When a Fetus Gets Legal Rights, Guess Who Suffers?

At the center of the new documentary film Personhood is Tammy Loetscher, a Wisconsin woman who, after losing her health insurance, experienced debilitating depression from a thyroid condition. Without access to prescription drugs, Tammy turned to self-medicating with meth, which she stopped after learning she was pregnant. After she reached out to her doctor for help, the result was Draconian in ways that, unfortunately, you can imagine. (Spoiler alert: A lawyer was appointed for Tammy’s fetus, and not for Tammy.) 


Let’s start here: reproductive justice is the right to have children or not have them, and to raise the children you have in a safe environment. Reproductive justice, a framework founded by Black women, goes beyond notions of “choice” and “rights” to remind us that without access to reproductive health services, such as prenatal care, abortion and contraception, these services and the laws that make them available may as well not exist. Keep this definition in mind when you’re watching Personhood,  the documentary film about what happens when a fertilized egg is given the same rights as—sometimes even more rights than–a fully formed human being, making the person carrying that egg vulnerable to a barrage of laws which take any opportunity to punish her.   

“While we’re all aware of overt attempts to end access to abortion,” says Personhood‘s director, co-producer, and editor Jo Ardinger, “at the same time, there’s been this persistent under the radar effort to prioritize fetal rights. You could go to your doctor and have one of these laws used against you.” 

“Personhood” amendments, such as Colorado’s Amendment 67 (which had already been rejected by voters twice by the time it arrived on the ballot again in 2014), often couch their actual intent–which is to ban abortion (and birth control, some forms of birth control, IVF, and embryonic stem cell research). They do this by legislating that life begins at the moment of conception–using deceptive language that appears to protect women, making the legislation appear both more palatable to voters. For example, Amendment 67 would have allowed for two murder charges if a pregnant person is murdered,one for herself and one for her unborn child. While on its surface this might sound compassionate, the reality is that this amendment  mandates prosecution of a pregnant person for any danger that befalls the fetus! If she gets into a car accident while pregnant or, as in Tammy’s case, uses drugs while pregnant, she could be jailed for endangering her “pre-born” child. (Tune into Personhood for a peek at some excellent community organizing by Colorado Organization for Latina Opportunity and Reproductive Rights around stopping the passage of the amendment.)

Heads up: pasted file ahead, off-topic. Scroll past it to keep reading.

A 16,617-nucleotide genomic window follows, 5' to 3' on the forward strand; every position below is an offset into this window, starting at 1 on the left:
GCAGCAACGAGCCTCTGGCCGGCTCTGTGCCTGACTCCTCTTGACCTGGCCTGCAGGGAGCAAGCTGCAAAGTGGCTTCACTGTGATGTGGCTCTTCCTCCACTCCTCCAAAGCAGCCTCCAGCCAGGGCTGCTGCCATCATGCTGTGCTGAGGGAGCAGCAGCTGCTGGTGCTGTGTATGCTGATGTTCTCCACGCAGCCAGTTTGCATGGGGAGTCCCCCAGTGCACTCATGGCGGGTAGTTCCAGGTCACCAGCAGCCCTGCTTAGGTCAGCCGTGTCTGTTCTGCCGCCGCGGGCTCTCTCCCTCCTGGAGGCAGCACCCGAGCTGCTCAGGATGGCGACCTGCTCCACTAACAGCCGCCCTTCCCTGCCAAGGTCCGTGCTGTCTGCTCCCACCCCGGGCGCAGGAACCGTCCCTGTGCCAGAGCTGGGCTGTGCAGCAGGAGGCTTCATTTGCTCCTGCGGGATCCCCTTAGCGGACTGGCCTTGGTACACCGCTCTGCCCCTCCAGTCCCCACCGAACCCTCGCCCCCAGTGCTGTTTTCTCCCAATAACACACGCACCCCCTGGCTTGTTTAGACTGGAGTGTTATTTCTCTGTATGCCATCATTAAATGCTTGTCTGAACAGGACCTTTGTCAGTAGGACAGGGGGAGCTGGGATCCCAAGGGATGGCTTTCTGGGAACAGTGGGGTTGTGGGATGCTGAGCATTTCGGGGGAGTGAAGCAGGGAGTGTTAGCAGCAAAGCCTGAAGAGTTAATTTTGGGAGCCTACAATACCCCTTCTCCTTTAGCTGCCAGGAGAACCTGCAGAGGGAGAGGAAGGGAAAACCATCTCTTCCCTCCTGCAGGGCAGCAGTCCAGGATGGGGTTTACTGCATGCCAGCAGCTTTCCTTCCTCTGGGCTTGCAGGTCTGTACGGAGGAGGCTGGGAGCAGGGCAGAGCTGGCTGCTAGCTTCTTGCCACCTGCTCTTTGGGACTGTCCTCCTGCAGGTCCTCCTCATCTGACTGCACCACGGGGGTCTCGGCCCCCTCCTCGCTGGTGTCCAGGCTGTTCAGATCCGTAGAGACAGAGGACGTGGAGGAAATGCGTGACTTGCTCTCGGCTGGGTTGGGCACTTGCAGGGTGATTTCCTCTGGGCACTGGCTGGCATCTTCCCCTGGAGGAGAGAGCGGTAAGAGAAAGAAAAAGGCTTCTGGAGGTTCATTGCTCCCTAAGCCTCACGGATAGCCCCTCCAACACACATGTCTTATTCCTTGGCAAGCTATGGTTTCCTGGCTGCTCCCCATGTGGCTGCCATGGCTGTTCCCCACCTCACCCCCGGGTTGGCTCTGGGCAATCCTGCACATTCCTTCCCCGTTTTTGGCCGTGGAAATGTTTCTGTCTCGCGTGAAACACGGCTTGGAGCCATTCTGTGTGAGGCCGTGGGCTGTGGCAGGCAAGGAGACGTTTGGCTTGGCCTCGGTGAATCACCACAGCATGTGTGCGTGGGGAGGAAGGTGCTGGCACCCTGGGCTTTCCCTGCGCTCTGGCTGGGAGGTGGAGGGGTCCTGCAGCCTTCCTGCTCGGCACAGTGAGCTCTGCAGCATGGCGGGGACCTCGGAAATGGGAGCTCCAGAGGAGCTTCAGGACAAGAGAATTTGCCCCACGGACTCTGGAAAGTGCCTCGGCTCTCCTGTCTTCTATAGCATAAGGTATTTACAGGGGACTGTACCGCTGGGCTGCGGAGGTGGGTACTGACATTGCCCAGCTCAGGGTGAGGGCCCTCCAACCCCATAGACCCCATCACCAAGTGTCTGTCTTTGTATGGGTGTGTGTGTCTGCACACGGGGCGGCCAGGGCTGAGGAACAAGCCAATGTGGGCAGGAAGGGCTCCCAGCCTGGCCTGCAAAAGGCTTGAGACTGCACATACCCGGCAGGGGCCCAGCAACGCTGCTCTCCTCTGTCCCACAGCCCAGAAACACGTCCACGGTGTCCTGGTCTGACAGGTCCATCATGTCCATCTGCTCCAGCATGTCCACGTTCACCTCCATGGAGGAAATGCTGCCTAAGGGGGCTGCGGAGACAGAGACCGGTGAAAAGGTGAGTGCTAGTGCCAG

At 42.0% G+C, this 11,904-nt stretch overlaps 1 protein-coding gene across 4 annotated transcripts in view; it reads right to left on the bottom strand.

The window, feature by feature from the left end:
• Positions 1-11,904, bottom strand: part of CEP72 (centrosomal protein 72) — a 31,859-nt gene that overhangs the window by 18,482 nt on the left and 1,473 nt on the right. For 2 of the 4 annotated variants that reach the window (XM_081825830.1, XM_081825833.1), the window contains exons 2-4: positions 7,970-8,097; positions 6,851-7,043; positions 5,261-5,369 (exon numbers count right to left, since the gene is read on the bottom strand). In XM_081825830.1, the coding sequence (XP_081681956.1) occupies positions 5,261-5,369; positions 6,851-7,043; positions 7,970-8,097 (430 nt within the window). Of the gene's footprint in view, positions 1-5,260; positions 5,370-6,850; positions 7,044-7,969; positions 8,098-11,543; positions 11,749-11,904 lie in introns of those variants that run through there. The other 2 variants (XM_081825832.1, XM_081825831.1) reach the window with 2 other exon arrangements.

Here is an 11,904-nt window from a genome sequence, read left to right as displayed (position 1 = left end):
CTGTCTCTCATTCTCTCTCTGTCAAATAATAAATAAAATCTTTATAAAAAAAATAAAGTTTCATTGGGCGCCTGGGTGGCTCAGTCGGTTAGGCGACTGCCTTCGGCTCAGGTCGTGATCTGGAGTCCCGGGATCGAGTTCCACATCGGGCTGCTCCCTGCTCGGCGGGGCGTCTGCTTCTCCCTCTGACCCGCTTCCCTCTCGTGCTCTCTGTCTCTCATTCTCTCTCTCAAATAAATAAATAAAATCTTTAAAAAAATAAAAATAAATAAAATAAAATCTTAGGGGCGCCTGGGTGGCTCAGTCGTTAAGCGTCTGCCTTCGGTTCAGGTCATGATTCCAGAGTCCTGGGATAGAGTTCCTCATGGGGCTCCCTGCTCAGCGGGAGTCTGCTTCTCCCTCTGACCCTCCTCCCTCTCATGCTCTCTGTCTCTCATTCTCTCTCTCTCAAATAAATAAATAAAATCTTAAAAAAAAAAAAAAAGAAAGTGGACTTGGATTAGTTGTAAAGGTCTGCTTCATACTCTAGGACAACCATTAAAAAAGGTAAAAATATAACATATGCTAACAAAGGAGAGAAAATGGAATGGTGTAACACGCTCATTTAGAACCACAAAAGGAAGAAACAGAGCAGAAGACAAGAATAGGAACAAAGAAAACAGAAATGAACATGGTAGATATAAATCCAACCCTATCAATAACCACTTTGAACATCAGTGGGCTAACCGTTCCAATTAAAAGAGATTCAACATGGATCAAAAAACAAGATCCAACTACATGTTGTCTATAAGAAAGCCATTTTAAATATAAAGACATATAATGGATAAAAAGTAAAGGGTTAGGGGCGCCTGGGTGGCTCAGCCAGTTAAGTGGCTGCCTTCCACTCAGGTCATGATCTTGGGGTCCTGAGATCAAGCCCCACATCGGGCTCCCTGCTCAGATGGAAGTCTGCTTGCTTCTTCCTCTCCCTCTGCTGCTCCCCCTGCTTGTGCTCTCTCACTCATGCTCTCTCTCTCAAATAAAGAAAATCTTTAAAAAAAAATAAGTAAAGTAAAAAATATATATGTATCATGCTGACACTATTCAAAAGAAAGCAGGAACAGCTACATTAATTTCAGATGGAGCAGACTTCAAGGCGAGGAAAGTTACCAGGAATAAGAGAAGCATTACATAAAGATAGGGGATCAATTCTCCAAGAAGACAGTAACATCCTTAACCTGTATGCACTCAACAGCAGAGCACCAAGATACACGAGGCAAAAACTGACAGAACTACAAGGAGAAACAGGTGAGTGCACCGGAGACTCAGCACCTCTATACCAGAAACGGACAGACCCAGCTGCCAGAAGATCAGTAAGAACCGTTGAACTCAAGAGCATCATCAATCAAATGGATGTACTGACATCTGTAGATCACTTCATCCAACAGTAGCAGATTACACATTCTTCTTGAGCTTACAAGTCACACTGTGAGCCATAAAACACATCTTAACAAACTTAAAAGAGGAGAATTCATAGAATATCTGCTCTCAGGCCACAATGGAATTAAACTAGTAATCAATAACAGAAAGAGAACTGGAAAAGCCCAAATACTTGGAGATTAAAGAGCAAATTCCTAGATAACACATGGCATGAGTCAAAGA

As you might imagine, Personhood is a film packed with sobering moments that demand the viewer reassess what she believes about pregnancy and autonomy. And in keeping with the notion of reproductive justice, it also forces us to reckon with our ideas about race, and class. The film examines the consequences of Tennessee’s Fetal Assault Law, which allows for a pregnant person to be jailed for using drugs while pregnant, or if the baby is born addicted to or harmed by drugs. Of those arrested under this law, 72% low income women, and 59% women of color

Cherisse Scott is the CEO and founder of SisterReach, a Memphis based non-profit which supports women, LGBTQIA+ people and their families via the reproductive justice framework. In 2016, SisterReach and other reproductive justice advocates successfully lobbied to end the Fetal Assault Law, which was found to keep pregnant and addicted people from seeking prenatal care and drug treatment and even resulted in their seeking abortions. “Folks are medicating poverty,” says Scott in the film. “Folks are medicating not having a job, folks are medicating domestic violence, and if we’re not connecting these things, all we’re going to see is a woman using drugs and doing it on purpose to harm herself and her child.”  Instead of examining the reasons pregnant people might be using drugs in the first place, personhood laws such as the Fetal Assault Law focus on the fetus, instead of the person carrying it, as if she were not a human herself, but simply a “host.” Scott: “This is an amazing opportunity to shift cultural norms around how people are thinking about sick people, about poor people…to finally rehumanize women.” 

Personhood clarifies that the tentacles of the anti-choice movement reach far beyond access to abortion, and for this reason, we all have reason to be afraid. Check out the case of Rinat Dray, an Orthodox Jewish woman who was given a C-section against her wishes at a Staten Island hospital.  Dray’s doctor made the decision to override her refusal for a C-section, which both lower and appellate courts affirmed: The court thus finds that the state interest in the wellbeing of a viable fetus is sufficient to override a mother’s objection to medical treatment, at least where there is a viable full-term fetus and the intervention presents no serious risk to the mother’s well-being.”  

It’s normal these days to be exhausted by the state of things, reproductive and otherwise. At the same time, Personhood is a clarion call for pushing forward. Find out if personhood laws, which are usually made on the local level, exist in your state.If so, what do they say? Connect with organizations such as the National Advocates for Pregnant Women and the ACLU to learn more about actions you can take. 

“As hard as it is to stay engaged, stay engaged,” urges Jo Ardinger. “People think ‘it can’t be me’, but it can reach you. Anyone who can become pregnant is impacted by these laws.” 

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The views and opinions expressed in this article are the author’s own and do not necessarily reflect those of Lilith Magazine.